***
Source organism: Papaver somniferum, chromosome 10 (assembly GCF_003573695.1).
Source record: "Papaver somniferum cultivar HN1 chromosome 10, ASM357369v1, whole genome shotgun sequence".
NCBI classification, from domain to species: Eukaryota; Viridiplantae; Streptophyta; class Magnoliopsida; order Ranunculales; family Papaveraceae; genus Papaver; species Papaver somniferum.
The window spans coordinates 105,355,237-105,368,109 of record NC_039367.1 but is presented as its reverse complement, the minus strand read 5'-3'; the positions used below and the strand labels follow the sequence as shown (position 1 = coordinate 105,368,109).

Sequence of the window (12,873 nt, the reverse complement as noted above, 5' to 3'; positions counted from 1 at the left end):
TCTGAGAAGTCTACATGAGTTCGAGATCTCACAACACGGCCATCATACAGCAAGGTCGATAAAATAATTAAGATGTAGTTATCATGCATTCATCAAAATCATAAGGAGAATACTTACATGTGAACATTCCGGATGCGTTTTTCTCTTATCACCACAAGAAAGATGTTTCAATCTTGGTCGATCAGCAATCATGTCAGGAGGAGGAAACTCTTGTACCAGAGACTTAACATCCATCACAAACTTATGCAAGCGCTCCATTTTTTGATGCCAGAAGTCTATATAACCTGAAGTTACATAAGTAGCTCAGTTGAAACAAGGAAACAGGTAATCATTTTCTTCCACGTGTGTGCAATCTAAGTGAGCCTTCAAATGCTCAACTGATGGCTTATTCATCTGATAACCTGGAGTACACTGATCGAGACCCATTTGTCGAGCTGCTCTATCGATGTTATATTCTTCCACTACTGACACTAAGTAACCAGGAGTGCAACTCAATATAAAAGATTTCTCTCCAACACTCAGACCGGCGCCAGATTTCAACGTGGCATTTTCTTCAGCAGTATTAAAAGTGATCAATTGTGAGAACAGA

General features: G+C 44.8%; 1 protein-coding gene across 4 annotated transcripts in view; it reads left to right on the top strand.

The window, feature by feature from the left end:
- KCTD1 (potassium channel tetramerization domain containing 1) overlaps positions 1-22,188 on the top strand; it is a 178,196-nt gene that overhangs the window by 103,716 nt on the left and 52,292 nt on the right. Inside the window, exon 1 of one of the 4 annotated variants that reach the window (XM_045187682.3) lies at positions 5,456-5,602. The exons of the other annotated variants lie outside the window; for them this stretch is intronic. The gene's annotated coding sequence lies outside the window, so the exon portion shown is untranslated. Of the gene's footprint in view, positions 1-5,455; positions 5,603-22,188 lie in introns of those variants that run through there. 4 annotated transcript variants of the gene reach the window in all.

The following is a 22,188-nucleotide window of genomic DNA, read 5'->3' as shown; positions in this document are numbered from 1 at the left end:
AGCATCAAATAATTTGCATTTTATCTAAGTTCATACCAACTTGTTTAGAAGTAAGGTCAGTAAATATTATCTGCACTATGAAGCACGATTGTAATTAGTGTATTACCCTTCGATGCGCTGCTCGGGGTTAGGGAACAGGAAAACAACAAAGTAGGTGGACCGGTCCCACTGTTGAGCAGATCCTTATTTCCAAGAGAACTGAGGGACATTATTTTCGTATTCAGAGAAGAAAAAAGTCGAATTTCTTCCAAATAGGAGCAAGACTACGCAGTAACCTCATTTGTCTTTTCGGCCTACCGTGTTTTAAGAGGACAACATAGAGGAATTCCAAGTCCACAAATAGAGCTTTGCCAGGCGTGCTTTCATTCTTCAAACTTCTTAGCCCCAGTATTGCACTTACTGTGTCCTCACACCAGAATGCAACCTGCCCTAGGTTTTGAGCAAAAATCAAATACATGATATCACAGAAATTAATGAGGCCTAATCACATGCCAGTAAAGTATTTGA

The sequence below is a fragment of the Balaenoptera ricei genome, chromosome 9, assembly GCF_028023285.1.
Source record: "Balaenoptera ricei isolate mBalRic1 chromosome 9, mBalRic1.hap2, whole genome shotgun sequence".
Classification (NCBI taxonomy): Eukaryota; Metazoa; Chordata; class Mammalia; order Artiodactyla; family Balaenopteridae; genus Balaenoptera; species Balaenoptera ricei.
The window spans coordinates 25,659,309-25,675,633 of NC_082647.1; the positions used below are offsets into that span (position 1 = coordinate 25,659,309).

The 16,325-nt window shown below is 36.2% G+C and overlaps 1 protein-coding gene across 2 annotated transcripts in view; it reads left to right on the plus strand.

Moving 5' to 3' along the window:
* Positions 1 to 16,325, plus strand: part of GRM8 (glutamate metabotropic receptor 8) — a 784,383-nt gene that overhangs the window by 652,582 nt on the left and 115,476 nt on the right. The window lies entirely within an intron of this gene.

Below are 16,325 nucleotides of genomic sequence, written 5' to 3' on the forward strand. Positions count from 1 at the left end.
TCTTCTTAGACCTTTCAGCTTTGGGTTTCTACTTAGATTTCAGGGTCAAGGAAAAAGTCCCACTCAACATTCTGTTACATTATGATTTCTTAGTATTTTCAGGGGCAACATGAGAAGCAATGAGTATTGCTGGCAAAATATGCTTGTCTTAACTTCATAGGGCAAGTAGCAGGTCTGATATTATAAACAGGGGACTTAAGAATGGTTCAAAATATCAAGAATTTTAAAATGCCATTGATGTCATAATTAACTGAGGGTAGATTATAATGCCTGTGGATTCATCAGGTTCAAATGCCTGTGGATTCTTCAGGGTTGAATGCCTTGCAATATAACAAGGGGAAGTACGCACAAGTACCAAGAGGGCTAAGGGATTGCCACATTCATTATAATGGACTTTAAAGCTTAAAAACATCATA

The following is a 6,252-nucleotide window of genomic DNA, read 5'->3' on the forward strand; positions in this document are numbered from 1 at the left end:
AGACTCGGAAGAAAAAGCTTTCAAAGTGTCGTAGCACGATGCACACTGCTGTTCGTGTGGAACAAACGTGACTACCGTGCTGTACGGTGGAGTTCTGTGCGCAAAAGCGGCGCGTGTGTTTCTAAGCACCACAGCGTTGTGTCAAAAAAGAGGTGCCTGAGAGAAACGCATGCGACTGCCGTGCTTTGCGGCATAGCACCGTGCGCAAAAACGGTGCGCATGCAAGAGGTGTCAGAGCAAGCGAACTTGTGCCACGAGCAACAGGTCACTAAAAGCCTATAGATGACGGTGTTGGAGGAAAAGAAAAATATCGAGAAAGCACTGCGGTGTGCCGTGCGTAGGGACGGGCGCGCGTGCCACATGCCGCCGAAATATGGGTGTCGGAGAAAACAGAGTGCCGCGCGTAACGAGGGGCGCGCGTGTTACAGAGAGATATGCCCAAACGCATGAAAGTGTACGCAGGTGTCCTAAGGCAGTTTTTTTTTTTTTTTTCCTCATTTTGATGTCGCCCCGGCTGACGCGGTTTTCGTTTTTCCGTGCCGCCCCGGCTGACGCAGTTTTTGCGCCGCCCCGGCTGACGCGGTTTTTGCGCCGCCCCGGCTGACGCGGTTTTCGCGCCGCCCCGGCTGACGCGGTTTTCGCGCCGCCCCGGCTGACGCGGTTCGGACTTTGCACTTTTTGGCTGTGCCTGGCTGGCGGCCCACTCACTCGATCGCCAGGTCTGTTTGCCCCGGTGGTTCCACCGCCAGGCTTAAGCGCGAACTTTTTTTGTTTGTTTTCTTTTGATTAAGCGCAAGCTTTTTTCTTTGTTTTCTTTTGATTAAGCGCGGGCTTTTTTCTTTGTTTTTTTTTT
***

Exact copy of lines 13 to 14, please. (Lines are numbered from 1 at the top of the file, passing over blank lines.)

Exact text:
Source record: "Balaenoptera ricei isolate mBalRic1 chromosome 9, mBalRic1.hap2, whole genome shotgun sequence".
Classification (NCBI taxonomy): Eukaryota; Metazoa; Chordata; class Mammalia; order Artiodactyla; family Balaenopteridae; genus Balaenoptera; species Balaenoptera ricei.